Dr. Dressler…..thank you for replying to my original question about my dog’s squamous cell carcinoma on the side of his face. You mentioned that the neoplasene treatment might be unpleasant and you recommended giving him Tramadol. I am interested in knowing if you think this treatment would be something I should consider. My hesitation is due to the location of the tumor. It’s on the right side of his face below his eye. If you ran your fingers along the side of his face where his upper teeth would be, that’s where the tumor is. It sticks out probably about 3/4 of an inch from his face. He is still not showing any signs of discomfort. Still eating, playing and acting normal. He was diagnosed in August 2011. If I chose to try this with him, what can I expect? Thanks in advance for taking the time to answer.

    • Demian Dressler

      Dear Vicki,
      The problem here is that we have a pretty angry cancer which is much bigger than it appears, as you are only able to see the outside.
      If we are not doing things like radiation, I do think neoplasene would be worth trying. You can always stop if he is too uncomfortable. Some dogs get inflammation and some discomfort, but most of the time it is not excruciating. I would definitely do the pain control. Don’t forget the other steps too (apoptogens, immune support, diet, anti metastatics and daily life quality increases..as always).
      Best,
      D

  • Renee

    Dear Dr. Dressler
    I found a marble sized lump on my 3 yr old Boxer head.
    My Vet told me that boxers are known for cancer..
    She has been very lazy,she stalls when we ask her if she has to go potty..
    She seems to get her signals crossed when shes asked to do a trick.
    For Ex: I tell her to stay she takes it as to come to me.
    If I tell her to come to me she stays…
    She sees her vet on the 1st.
    Are cancers hard?
    Or are they soft and move around when you feel it?
    I love her so Much….
    I have already lost A Springer ( unknown what happened)
    And A 14 yr old Cat that had kidney disease.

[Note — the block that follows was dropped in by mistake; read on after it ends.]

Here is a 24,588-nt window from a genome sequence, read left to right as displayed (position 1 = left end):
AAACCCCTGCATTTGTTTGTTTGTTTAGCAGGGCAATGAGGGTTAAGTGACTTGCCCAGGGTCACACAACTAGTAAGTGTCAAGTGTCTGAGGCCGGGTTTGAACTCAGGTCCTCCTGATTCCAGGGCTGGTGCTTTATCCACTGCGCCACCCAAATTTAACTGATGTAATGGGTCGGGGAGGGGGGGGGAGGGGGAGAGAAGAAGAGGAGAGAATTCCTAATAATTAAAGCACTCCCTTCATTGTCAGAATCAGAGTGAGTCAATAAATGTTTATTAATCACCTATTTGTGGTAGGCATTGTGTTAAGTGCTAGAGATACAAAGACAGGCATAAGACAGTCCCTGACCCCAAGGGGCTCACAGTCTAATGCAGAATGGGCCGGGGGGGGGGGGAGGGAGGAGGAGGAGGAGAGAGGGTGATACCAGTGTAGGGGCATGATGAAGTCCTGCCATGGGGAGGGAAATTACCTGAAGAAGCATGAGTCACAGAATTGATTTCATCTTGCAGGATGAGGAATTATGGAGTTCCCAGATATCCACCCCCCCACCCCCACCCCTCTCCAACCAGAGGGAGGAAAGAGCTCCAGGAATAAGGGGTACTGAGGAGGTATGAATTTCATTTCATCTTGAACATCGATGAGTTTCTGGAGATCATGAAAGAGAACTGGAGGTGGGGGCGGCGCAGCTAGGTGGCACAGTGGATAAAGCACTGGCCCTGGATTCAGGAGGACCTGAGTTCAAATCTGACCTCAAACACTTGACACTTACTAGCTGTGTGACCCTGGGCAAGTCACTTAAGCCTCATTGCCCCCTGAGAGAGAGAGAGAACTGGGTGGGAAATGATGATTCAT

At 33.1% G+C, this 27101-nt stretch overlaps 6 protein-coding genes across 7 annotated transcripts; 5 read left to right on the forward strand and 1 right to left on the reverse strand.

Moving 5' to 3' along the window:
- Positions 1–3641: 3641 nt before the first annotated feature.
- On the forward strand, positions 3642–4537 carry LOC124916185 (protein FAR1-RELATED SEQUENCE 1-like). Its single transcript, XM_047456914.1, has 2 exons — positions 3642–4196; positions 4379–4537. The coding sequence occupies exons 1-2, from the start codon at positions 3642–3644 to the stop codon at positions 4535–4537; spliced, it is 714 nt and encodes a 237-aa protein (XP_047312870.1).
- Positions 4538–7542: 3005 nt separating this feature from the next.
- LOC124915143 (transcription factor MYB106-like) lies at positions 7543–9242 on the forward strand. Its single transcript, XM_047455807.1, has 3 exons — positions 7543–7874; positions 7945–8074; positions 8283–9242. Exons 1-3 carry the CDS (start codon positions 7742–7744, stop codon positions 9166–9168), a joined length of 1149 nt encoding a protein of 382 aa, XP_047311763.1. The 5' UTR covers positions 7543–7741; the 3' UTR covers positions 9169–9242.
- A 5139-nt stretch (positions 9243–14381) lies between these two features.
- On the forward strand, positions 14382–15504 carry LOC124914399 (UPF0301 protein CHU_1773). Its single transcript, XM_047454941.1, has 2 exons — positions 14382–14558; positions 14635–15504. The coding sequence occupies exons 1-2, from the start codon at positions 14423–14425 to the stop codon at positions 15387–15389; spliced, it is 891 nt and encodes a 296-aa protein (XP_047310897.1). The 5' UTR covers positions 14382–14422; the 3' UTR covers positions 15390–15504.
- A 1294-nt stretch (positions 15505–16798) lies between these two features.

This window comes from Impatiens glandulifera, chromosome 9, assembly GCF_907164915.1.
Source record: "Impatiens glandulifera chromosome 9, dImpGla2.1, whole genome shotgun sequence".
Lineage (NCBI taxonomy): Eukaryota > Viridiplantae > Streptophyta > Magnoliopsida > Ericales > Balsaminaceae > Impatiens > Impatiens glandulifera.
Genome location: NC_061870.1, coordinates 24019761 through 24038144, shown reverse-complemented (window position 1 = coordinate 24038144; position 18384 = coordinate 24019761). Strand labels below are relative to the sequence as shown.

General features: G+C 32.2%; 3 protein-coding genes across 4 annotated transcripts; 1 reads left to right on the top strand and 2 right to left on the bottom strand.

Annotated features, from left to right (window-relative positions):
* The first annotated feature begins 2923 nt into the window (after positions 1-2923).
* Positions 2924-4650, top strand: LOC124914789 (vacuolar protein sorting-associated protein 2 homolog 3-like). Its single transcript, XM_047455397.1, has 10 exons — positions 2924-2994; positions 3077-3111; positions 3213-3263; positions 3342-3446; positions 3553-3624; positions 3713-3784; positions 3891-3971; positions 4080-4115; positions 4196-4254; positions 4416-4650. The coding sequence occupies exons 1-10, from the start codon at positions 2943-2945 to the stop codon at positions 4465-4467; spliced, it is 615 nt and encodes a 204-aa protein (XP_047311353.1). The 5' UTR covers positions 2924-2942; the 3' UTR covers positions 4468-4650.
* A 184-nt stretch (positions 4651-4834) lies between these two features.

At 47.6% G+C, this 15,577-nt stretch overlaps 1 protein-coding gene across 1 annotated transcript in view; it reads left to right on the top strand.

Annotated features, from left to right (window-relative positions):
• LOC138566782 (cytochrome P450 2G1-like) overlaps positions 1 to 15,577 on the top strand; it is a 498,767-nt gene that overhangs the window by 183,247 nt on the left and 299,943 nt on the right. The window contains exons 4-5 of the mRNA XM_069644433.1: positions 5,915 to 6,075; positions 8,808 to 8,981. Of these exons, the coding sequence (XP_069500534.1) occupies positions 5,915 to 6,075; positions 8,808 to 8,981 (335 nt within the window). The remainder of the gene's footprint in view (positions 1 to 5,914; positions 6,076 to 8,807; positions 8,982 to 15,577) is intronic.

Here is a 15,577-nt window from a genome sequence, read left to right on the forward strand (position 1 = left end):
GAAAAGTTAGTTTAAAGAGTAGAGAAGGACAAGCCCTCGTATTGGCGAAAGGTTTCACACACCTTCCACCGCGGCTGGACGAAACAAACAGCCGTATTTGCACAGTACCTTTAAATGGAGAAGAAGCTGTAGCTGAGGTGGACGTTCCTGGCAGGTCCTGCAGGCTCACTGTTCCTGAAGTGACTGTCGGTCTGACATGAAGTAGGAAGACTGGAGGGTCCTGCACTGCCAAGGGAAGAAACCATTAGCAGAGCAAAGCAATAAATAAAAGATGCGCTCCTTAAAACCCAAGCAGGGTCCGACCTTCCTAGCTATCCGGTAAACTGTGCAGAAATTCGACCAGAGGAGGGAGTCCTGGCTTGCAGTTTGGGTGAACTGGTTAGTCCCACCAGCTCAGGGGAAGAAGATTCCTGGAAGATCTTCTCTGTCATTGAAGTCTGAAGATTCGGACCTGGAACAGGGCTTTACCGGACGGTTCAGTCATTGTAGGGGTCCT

I know I cant handle another lost of my family member…
    Thanks :)
    .

    • Dr. Demian Dressler

      Dear Renee,
      you should definitely get the bump tested to see if it is cancer. Some can be removed. You cannot tell by feeling a lump if it is cancer. Have your vet test it with a fine needle aspirate or a biopsy.
      Best
      Dr D

  • Mary Beth

    Hi, I have a 10+ year old female rotty who is a rescue. I’ve had her about 3 years. She has always had a small-medium type cyst on her outside hind leg. About a month ago, it ruptured…it was mosly clear, goopy fluid. I took her to the vet and he said just to watch it. It has been fine up till this past Monday when it started to fill up again. This morning it ruptured but was filled mostly with blood. I took her to the vet who recomened surgery. The cells were tested and just came back as blood. My question is: it has always been a sac filled with fluid… I dont understand what there is to remove. She does have mast cell tumors and has had two surgeries in the past 6 months to remove them (they are back and growing on her opposite let). I do not want to put her through another surgery. She has already been through so much. any advise you can give is appreciated!

  • Renee

    Thank You Very Much Dr D :) :)

  • dana holden

    my dog needs to go to ft.collins,co, to the university, for surgury to remove a cancerous tumor. i, am disabled and on a extremely fixed income. is there any kind of financial assistance available for my dog and i, out there? any guidence would be extremely greatfull. thanks so much. dana.

  • Brittany

    My dog has a lump on his side it is hard bump it was small but, slowly and gradually got a bit bigger and started getting brown spots on it kinda looks like freckles on a bump its really hard what could that be?

  • Jen Hodge

    My dog boomer grew a golf ball sized lunp abive his eye. It seemed like it happened iverbight. I took him to the vet adap and they said he had a hematoma and wanted to put a drain in it and take a biopsy. A few days later lumps starting coming up on his back. Took him back to the vet for an xray. In 3 days he went from having one lump above his eye to hundreds covering his vital organs. I guess when they tried to operate on what was a tumor, not a hematoma. He died that day .fr om malignant hystyocytosis. Boomer was a 1 year old Beagle. Yes i said one!!! Dont ever think your pet is too young. That was a year agi now and its still hard to talk about. Now my purebread lab had a lump on his side. Off to the vet we go. Fingers crossed.

  • Karina Sierra

    Hello Dr. Dressler

    I have a 5 year old poodle and just today I realized a small bump on his left side by his chest. It’s soft and squishy and he feels no pain when I touch it. Just wondering if I should wait to see if it goes away or if it gets worse before I take him to the vet, or should I take him right away?